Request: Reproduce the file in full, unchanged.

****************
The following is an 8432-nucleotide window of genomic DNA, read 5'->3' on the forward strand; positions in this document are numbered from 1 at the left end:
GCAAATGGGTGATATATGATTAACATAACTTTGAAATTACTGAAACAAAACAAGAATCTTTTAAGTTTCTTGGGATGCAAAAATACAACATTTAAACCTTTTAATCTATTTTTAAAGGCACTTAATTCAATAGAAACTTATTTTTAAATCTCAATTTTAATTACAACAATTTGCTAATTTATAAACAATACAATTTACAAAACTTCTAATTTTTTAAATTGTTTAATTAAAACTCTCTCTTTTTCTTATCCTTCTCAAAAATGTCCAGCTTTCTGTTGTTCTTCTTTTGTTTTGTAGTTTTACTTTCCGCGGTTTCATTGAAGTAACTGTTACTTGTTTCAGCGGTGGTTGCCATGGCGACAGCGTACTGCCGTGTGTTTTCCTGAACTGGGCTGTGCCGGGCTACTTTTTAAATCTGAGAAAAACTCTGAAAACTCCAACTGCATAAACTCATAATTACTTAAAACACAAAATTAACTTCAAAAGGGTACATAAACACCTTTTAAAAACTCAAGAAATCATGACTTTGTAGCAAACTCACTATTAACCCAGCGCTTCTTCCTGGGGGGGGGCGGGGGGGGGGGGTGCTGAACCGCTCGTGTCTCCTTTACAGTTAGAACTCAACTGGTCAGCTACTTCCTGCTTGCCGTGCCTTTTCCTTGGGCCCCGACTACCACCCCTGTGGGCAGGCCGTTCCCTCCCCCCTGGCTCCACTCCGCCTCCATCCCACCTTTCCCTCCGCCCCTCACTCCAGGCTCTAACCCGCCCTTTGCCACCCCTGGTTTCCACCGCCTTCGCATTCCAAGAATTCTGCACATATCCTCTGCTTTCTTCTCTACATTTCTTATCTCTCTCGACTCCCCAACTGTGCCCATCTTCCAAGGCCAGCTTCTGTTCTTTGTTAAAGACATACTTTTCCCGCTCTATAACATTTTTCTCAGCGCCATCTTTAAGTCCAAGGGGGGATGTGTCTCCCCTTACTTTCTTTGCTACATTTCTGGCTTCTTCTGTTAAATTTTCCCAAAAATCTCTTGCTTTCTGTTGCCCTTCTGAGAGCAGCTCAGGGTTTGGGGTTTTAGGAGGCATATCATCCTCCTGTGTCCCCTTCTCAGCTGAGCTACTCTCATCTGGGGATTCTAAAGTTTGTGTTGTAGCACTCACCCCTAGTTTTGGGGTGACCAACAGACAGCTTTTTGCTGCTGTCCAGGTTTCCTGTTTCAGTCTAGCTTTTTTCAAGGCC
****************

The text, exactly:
The following is an 8432-nucleotide window of genomic DNA, read 5'->3' on the forward strand; positions in this document are numbered from 1 at the left end:
GCAAATGGGTGATATATGATTAACATAACTTTGAAATTACTGAAACAAAACAAGAATCTTTTAAGTTTCTTGGGATGCAAAAATACAACATTTAAACCTTTTAATCTATTTTTAAAGGCACTTAATTCAATAGAAACTTATTTTTAAATCTCAATTTTAATTACAACAATTTGCTAATTTATAAACAATACAATTTACAAAACTTCTAATTTTTTAAATTGTTTAATTAAAACTCTCTCTTTTTCTTATCCTTCTCAAAAATGTCCAGCTTTCTGTTGTTCTTCTTTTGTTTTGTAGTTTTACTTTCCGCGGTTTCATTGAAGTAACTGTTACTTGTTTCAGCGGTGGTTGCCATGGCGACAGCGTACTGCCGTGTGTTTTCCTGAACTGGGCTGTGCCGGGCTACTTTTTAAATCTGAGAAAAACTCTGAAAACTCCAACTGCATAAACTCATAATTACTTAAAACACAAAATTAACTTCAAAAGGGTACATAAACACCTTTTAAAAACTCAAGAAATCATGACTTTGTAGCAAACTCACTATTAACCCAGCGCTTCTTCCTGGGGGGGGGCGGGGGGGGGGGGTGCTGAACCGCTCGTGTCTCCTTTACAGTTAGAACTCAACTGGTCAGCTACTTCCTGCTTGCCGTGCCTTTTCCTTGGGCCCCGACTACCACCCCTGTGGGCAGGCCGTTCCCTCCCCCCTGGCTCCACTCCGCCTCCATCCCACCTTTCCCTCCGCCCCTCACTCCAGGCTCTAACCCGCCCTTTGCCACCCCTGGTTTCCACCGCCTTCGCATTCCAAGAATTCTGCACATATCCTCTGCTTTCTTCTCTACATTTCTTATCTCTCTCGACTCCCCAACTGTGCCCATCTTCCAAGGCCAGCTTCTGTTCTTTGTTAAAGACATACTTTTCCCGCTCTATAACATTTTTCTCAGCGCCATCTTTAAGTCCAAGGGGGGATGTGTCTCCCCTTACTTTCTTTGCTACATTTCTGGCTTCTTCTGTTAAATTTTCCCAAAAATCTCTTGCTTTCTGTTGCCCTTCTGAGAGCAGCTCAGGGTTTGGGGTTTTAGGAGGCATATCATCCTCCTGTGTCCCCTTCTCAGCTGAGCTACTCTCATCTGGGGATTCTAAAGTTTGTGTTGTAGCACTCACCCCTAGTTTTGGGGTGACCAACAGACAGCTTTTTGCTGCTGTCCAGGTTTCCTGTTTCAGTCTAGCTTTTTTCAAGGCC